Parents said they were excited but nervous as they dropped their children off to school on Thursday – the first day of classes in Ontario’s largest school boards – amid a fourth wave of the pandemic.
Other boards started in-person learning earlier in the week, but it was the beginning of the new school year for students in the Toronto, Peel, York and Durham boards.
Chris Robinson, whose daughter was starting Grade 3 at Islington Junior Middle School in Toronto, described a mixture of emotions after dropping his daughter off to school Thursday morning.
“It’s great to see the kids back, but how long until we go virtual again?” he said. “But for now I’m going to try to be positive. My daughter was beaming this morning to be able to see her friend.”
Long lineups and crowds of children mingled in the yards of several west-end Toronto schools.
Kathy Palmieri said it’s a relief to both her and her 10-year-old son to be back.
“I’m worried, of course, because of the virus, but I think this will be great for both my boy and us, as parents,” she said. “The kids need other kids for their own good and we need a bit of a break because online schooling was so stressful.”
It will be the third school year affected by the pandemic, though this year the province’s science experts are calling for schools to stay open in all but the most catastrophic circumstances. Ontario has had the longest interruption to in-person classes in Canada. The province repeatedly moved classes online to tackle surging infections.
Entrance to school buildings on Thursday was staggered for COVID-19 screening, creating long lines in the morning. The province recently removed runny nose and headache from the list of COVID-19 symptoms that require children to stay home from school and get tested for COVID-19.
Pandemic safety will be top of mind for parents and students as in-person learning resumes with far fewer restrictions on activities and relaxed rules for shared spaces like cafeterias.
The Ministry of Education has sent guidelines to schools in a bid to slow the spread of the virus, which include requirements that staff and students self-screen for COVID-19 each day and wear masks indoors.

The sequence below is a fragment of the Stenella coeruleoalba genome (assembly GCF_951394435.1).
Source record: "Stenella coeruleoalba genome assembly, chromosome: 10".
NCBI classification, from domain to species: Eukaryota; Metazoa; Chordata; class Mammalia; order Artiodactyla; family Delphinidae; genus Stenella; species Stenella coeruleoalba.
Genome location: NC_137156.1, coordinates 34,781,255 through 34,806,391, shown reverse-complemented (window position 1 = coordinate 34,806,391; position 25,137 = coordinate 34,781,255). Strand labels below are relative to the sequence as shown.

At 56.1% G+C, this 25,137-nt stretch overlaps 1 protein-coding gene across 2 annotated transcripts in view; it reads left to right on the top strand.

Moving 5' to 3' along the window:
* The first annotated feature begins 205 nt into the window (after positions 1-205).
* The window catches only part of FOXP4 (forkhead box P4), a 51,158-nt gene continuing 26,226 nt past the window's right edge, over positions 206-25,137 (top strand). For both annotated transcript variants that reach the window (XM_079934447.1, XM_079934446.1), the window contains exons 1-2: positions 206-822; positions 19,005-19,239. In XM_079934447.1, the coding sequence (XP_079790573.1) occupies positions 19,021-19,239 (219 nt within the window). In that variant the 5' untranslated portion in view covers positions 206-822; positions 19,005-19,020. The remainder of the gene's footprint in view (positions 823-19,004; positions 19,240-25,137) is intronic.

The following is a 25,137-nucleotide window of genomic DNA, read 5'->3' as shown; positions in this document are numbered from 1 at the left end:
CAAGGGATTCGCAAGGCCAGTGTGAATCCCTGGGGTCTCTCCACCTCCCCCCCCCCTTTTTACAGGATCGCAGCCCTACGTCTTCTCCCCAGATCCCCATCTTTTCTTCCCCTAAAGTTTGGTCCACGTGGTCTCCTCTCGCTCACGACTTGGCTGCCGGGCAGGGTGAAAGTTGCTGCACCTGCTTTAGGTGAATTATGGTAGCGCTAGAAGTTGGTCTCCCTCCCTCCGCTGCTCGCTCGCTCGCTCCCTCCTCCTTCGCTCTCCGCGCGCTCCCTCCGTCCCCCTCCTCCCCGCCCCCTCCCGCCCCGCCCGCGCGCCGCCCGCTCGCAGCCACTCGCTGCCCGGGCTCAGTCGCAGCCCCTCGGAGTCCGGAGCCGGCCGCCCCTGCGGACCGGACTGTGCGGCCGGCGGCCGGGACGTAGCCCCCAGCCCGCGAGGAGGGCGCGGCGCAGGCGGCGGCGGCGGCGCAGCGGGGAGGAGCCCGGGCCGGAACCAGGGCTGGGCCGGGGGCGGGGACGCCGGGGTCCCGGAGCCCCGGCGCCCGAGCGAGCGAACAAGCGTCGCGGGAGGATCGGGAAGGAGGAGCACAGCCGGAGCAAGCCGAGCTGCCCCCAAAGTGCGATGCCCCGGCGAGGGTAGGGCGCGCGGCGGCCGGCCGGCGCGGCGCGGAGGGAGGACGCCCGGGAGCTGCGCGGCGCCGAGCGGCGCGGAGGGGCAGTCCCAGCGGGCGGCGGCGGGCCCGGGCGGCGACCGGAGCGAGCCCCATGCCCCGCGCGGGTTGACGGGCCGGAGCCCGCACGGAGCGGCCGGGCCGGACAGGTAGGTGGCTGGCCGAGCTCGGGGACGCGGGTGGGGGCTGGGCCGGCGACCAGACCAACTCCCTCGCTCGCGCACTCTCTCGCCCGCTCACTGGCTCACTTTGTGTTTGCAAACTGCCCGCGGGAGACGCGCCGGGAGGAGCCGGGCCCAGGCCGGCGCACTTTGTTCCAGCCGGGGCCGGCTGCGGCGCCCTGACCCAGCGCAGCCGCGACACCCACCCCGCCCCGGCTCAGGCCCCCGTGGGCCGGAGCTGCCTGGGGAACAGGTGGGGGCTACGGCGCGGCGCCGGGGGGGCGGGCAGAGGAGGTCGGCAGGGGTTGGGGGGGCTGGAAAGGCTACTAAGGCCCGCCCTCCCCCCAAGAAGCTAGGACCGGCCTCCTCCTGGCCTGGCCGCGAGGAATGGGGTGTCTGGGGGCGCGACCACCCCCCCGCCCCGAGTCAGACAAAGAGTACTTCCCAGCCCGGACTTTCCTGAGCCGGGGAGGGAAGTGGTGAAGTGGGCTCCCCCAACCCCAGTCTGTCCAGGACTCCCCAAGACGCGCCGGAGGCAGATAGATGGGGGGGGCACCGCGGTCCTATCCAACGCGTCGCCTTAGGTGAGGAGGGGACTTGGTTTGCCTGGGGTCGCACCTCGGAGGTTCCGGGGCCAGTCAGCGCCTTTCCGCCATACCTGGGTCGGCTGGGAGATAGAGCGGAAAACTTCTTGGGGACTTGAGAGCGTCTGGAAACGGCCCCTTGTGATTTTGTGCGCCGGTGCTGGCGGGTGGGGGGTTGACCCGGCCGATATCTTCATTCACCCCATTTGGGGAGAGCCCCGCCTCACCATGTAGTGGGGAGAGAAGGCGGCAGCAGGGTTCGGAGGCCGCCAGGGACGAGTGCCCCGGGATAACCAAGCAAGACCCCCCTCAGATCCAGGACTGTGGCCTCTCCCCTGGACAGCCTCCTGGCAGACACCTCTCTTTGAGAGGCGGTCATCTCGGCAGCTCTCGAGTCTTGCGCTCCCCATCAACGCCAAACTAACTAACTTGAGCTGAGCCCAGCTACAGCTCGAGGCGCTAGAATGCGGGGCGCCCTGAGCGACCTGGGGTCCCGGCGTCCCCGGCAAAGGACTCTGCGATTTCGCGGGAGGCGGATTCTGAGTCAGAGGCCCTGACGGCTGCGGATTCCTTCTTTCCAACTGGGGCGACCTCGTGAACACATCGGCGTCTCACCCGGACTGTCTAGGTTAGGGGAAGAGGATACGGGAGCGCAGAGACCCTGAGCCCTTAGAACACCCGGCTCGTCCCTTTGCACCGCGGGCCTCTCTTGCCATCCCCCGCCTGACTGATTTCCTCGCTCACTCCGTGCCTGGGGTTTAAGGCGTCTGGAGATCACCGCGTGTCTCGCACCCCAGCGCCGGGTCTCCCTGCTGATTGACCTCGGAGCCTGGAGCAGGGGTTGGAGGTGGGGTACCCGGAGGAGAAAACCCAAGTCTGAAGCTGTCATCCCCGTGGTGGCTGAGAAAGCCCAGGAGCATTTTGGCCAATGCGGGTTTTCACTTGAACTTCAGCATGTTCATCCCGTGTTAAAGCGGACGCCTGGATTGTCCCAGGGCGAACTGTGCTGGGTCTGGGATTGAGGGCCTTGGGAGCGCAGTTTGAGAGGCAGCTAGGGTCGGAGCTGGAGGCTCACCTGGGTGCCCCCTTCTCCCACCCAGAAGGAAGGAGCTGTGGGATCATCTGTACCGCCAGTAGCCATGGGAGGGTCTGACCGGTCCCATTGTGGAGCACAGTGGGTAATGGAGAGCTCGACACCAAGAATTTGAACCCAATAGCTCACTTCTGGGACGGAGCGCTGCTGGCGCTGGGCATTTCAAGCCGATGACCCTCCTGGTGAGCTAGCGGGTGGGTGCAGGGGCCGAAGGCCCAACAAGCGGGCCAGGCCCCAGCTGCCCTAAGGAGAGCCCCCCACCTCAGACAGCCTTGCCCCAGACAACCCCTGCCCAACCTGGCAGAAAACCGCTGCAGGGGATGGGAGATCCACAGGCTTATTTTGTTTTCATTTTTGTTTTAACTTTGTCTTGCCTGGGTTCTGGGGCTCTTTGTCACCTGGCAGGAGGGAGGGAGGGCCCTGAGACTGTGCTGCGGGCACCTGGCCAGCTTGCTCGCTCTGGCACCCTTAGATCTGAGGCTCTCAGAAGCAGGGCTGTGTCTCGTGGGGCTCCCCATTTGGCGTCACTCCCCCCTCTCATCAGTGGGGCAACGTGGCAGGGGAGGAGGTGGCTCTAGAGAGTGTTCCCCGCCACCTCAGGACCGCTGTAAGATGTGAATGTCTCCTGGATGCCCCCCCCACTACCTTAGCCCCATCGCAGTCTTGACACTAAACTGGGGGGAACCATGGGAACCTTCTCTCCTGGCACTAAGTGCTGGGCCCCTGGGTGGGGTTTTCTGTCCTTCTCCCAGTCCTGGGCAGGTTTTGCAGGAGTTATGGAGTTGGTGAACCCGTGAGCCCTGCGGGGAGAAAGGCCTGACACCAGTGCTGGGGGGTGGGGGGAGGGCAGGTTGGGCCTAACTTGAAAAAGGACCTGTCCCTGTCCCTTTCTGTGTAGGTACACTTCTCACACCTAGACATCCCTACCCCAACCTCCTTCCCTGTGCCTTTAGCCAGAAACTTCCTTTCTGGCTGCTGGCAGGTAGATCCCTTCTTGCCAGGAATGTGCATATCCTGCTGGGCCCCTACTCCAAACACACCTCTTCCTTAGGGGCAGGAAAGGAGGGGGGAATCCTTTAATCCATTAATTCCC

Ontario’s education minister said all 72 publicly funded school boards have achieved the goal of having a stand-alone HEPA filter installed in every learning space that isn’t mechanically ventilated.
The province has given extracurriculars including sports the green light to go ahead this year, but some Ontario boards and public health units have opted to hold off for at least the first few weeks of school.
Toronto Public Health was the latest to issue that guidance this week, recommending boards pause extra-curriculars, field trips and mixed-cohort high-contact sports for September.
Families in the Toronto Catholic District School Board were informed that the pause will be in place as school routines are established.
The top doctor in neighbouring Peel Region, a hot spot for infections throughout much of the pandemic, said Thursday that the region wouldn’t follow Toronto’s lead on the issue just yet. Peel Public Health is advising people consider limiting themselves to one or two extracurriculars, but not pausing the activities altogether.
Dr. Lawrence Loh, medical officer of health for Peel, said public health is monitoring the situation but isn’t currently recommending an overall pause on school extracurriculars given the current pandemic situation.
“We do recognize that sports and other activities can support children’s mental health,” Loh said during a virtual briefing hosted by the Ontario Medical Association.
“We also do recognize that there’s an equity consideration as well because many children access these activities in the school setting, where they may not otherwise be able to access it.”
Loh said that advice might change if data supports it.
Public health in York Region is allowing extracurriculars but is recommending schools don’t hold indoor assemblies for the first month. That guidance will be re-assessed later based on daily COVID-19 case counts.
York Region is also advising that high-contact sports only be held outdoors, with masks worn if cohorts of students are mingling.
Opposition politicians criticized the Progressive Conservative government this week over back-to-school plans.
The New Democrats and Greens called again for smaller classes and rapid COVID-19 tests in schools, while the Liberals called on Premier Doug Ford’s government to disclose a breakdown of how it spent federal funding intended for safe classrooms during the pandemic.
Children under 12 currently aren’t eligible for COVID-19 vaccination in Canada. Sixty-five per cent of youth aged 12 to 17 had received both doses of a vaccine as of Thursday and 77 per cent had one shot.
Vaccination against the virus isn’t currently mandatory for students or school staff in Ontario. The province is requiring unvaccinated staff to regularly get tested for COVID-19, but health-care groups and political opponents have called for the shots to be made mandatory.